I argue that recognizing education through a lens of inclusion begins to realize most educational systems are poorly equipped to handle diversity. A system that is underpinned by the child as the problem rather than the education system itself accentuates the need to extrapolate the definitions of bullying to include intersectional bullying and requires interrogation of the policies that are meant to protect.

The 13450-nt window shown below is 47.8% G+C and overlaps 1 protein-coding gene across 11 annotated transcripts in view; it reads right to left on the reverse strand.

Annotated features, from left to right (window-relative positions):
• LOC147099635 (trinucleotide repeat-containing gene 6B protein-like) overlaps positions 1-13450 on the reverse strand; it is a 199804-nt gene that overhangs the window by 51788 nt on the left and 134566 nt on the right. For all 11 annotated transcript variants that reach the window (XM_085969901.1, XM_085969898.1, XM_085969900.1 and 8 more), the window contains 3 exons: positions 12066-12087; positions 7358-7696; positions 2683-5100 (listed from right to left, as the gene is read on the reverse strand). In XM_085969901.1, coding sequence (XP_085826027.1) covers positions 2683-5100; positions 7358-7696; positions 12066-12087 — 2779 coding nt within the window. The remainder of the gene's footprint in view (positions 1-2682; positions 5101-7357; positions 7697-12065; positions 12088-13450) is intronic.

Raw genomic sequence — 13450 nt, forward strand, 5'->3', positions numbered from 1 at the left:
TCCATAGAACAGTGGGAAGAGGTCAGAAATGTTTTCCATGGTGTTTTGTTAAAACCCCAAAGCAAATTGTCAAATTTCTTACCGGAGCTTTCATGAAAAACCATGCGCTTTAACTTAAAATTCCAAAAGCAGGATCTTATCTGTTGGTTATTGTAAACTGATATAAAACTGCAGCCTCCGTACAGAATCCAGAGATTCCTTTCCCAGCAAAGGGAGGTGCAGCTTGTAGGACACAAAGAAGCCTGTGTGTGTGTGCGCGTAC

Footnotes:  KiVa coming from the Finnish words ‘kiusaamista vastaan’ which literally mean ‘against bullying’ http://www.kivaprogram.net/program  http://www.publications.parliament.uk/pa/cm200607/cmselect/cmeduski/85/85.pdf  Intersectionality, first coined by Kimberlé Crenshaw in 1989 is a theory addressing the intersections of identities and oppressions Bibliography: Berger, C.; Karimpour, R.; Rodkin, P.C. Bullies and Victims at School: Perspectives and Strategies from Primary Prevention. In: Miller, T. W. School violence and primary prevention. (2008) New York: Springer, Chapter 15, 295-322 DOI: 10.1007/978-0-387-77119-9_15 Birkett, M.; Espelage, D.L.; Koenig, B. LGB and Questioning Students in Schools: The Moderating Effects of Homophobic Bullying and School Climate on Negative Outcomes. Youth Adolescents (2009) 38:989-1000. DOI: 10.1007/s10964-008-9389-1 Buston, K.; Hart, G. Heterosexism and homophobia in Scottish school sex education: exploring the nature of the problem. Journal of Adolescents 2001, 24, 95-109 DOI: 10.1006/jado.2000.0366 Daley, A; Solomon, S; Newman, P.A.; Mishna, F. Traversing the Margins: Intersectionalities in the Bullying of Lesbian, Gay, Bisexual and Transgender Youth. Journal of Gay & Lesbian Social Services, (2008) 19:3-4, 9-29. DOI:10.1080/10538720802161474 To link to this article: http://dx.doi.org/10.1080/10538720802161474 Elamé, E (2013) Discriminatory Bullying; a new intercultural challenge. Springer: Milan, Heidelberg, New York, Dordrecht, London. ISBN 978-88-470-5234-5, DOI: 10.1007/978-88-470-5235-2 Epstein, D.; Johnson, R. (1998) Schooling Sexualities .Open University Press: Buckingham, Philadelphia Garnett B, R; Masyn, K.E.; Austin, S.B.; Miller, M.; Williams, D.R.; Viswanath, K. The Intersectionality of Discrimination Attributes and Bullying Among Youth: An Applied Latent Class Analysis. Youth Adolescents (2014) 43:1225 – 1239. DOI: 10.1007/s10964-013-0073-8 McEvoy, A; Welker, R. Antisocial Behavior, Academic Failure, and School Climate; A Critical Review. Journal of Emotional and behavioural Disorders, Fall 2000 vol. 8 no. 3 130-140. DOI: 10.1177/106342660000800301 Richard, J.F.; Schneider, B.H.; Mallet, P. Revisiting the whole-school approach to bullying: Really looking at the whole school. School Psychology International June 2012 vol. 33 no. 3, 263-284. Rothan, C.; Head, J.; Kineberg, E.; Stansfeld, S. Can social support protect bullied adolescents from adverse outcomes? A prospective study on the effects of bullying on the educational achievement and mental health of adolescents at secondary schools in East London. Journal of Adolescence Volume 34, Issue 3, June 2011, pages 579-588 DOI:10.1016/j.adolescence.2010.02.007